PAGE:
Container shipping heavyweight Maersk plans to launch the world’s first carbon-neutral liner vessel in 2023, seven years ahead of the initial 2030-ambition, Maersk said.
The vessel will be a methanol feeder with a capacity of around 2,000 TEU and it would be deployed in one of Maersk’s intra-regional networks.
While the vessel will be able to operate on standard VLSFO, the plan is to operate the vessel on carbon neutral e-methanol or sustainable bio-methanol from day one.
The Methanol Institute has welcomed the announcement.
“Maersk is once again showing industry leadership in adopting renewable methanol as a key plank in its strategy towards carbon neutrality,” Chris Chatterton, Chief Operating Officer of the Methanol Institute, said.
“Methanol is proven as a clean, efficient and safe marine fuel that offers immediate decarbonization benefits to vessel operators with substantial net GHG reductions, full compliance with IMO2020 and a pathway that leads to net carbon neutrality as production of renewable Methanol grows.”
The announcement comes amid growing customer demand for sustainable shipping chains as well as the acceleration of technological developments in the field to support the demand.
“Our customers expect us to help them decarbonise their global supply chains, and we are embracing the challenge, working on solving the practical, technical and safety challenges inherent in the carbon neutral fuels we need in the future. Our ambition to have a carbon neutral fleet by 2050 was a moonshot when we announced in 2018. Today we see it as a challenging, yet achievable target to reach,” says Søren Skou, CEO, A.P. Moller – Maersk.
Both the methanol-fueled feeder vessel and the decision to install dual fuel engines on future newbuildings are part of Maersk’s ongoing fleet replacement plans.
The company expects CAPEX implications to be manageable. In its CAPEX guidance released last week, Maersk said that it expects to have $4.5-5.5 billion for 2021-2022.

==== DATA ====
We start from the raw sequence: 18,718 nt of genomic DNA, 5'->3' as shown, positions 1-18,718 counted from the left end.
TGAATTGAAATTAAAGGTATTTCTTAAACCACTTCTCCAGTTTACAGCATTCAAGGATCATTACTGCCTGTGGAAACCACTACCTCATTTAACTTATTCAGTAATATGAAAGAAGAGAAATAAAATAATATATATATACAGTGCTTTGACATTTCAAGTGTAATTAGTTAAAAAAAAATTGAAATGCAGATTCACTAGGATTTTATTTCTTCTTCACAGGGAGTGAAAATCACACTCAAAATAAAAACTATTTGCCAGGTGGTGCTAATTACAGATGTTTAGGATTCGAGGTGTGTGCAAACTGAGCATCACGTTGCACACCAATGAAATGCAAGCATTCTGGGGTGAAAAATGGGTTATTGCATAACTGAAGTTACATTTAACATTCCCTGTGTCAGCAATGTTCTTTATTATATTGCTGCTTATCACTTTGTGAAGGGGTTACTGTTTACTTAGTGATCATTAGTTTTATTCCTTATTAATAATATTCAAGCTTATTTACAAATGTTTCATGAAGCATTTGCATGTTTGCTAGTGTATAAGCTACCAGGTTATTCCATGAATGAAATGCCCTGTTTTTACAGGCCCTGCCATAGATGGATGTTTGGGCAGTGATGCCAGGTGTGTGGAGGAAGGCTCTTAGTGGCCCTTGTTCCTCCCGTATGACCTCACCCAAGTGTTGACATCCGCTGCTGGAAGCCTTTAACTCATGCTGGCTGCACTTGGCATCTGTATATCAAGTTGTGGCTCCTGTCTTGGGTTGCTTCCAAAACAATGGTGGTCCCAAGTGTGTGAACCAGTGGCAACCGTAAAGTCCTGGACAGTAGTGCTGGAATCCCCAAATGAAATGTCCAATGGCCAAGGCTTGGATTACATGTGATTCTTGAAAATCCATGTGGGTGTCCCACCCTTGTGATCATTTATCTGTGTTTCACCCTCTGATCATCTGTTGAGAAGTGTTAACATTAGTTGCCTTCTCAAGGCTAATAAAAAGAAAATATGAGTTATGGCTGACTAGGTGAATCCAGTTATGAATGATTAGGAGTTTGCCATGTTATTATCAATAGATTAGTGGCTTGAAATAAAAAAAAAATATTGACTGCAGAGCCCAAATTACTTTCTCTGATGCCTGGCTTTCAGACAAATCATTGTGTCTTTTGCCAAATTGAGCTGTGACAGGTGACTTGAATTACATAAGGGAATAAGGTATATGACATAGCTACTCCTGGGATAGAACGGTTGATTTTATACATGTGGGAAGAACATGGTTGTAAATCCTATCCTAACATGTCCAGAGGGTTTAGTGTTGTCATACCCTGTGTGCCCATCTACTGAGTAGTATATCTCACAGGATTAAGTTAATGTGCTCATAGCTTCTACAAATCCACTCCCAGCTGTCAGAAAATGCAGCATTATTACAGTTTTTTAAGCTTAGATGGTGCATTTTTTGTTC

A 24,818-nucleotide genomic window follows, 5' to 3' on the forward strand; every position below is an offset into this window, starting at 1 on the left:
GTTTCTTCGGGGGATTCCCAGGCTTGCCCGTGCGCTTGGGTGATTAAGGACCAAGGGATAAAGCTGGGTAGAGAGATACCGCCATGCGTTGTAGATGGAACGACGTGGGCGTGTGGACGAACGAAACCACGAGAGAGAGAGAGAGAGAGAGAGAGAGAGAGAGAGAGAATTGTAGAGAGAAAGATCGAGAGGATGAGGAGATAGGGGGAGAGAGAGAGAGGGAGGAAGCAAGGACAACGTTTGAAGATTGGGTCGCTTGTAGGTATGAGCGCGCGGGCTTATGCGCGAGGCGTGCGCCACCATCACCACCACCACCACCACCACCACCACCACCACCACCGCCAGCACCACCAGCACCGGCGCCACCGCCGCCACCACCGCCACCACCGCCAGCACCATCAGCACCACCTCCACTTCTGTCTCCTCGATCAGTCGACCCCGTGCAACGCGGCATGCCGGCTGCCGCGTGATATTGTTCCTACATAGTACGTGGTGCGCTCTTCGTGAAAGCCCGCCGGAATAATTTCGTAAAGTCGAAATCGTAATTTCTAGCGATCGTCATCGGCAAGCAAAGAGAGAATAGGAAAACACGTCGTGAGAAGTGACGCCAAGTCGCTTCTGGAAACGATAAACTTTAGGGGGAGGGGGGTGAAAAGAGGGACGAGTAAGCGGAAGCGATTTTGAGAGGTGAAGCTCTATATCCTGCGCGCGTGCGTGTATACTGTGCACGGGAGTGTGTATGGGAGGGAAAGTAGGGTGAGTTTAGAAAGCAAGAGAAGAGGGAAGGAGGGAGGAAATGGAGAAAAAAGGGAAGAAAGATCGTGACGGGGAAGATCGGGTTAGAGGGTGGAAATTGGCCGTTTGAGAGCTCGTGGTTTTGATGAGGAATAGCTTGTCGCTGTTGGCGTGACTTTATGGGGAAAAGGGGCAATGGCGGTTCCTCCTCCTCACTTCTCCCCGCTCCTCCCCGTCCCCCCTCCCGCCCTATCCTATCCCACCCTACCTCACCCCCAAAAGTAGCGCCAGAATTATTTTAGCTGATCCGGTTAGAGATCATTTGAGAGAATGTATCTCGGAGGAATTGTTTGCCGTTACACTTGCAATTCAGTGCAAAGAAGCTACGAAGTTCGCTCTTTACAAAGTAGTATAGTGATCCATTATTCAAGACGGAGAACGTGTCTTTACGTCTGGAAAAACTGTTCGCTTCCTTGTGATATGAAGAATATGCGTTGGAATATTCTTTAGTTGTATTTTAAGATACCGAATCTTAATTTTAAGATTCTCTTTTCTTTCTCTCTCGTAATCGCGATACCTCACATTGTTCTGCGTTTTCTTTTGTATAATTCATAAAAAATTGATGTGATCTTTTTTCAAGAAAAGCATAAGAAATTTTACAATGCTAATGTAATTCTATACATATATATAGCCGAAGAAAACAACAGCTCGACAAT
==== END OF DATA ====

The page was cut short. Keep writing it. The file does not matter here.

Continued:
The liner major ended the year with record quarterly results, forecasting an underlying EBITDA for 2021 in the range of $8.5-10.5bn, compared to $8.3bn in 2020.
Commenting last week on the prospects of ordering new ships, Skou said that Maersk needed to replace some of its aging tonnage, adding that nothing dramatic should be expected.
In line with its decarbonization strategy, Maersk aims to have commercially viable, net-zero vessels on the water by 2030, and to deliver a 60% relative reduction in CO2 emissions by 2030 compared to 2008 levels. However, with the latest announcement, the realization of these plans is likely to come even sooner.
Maersk has been investing a lot of its own money and efforts to develop new fuels, zooming in on three potential fuel types based on alcohols (methanol and ethanol), bio-methane, and ammonia.
The company caused quite a stir earlier this year as it announced plans to start ordering first ships running on alternative fuels in three years.
Commenting on the decision Skou said the company was working on resolving the safety and all other issues faced by ammonia and fuel types based on alcohols in two to three years.
“Both of those fuel types have special issues: with alcohol, the flame point is very low so there’s a safety issue there, the other is that ammonia is toxic, so there’s also another safety issue there,” Skou pointed out.
“Nevertheless, we believe we can solve those problems in two to three years. It will still be a combustion engine as we know it today, which is good because it means there’s a chance we can even retrofit existing ships with new pistons and so on.“
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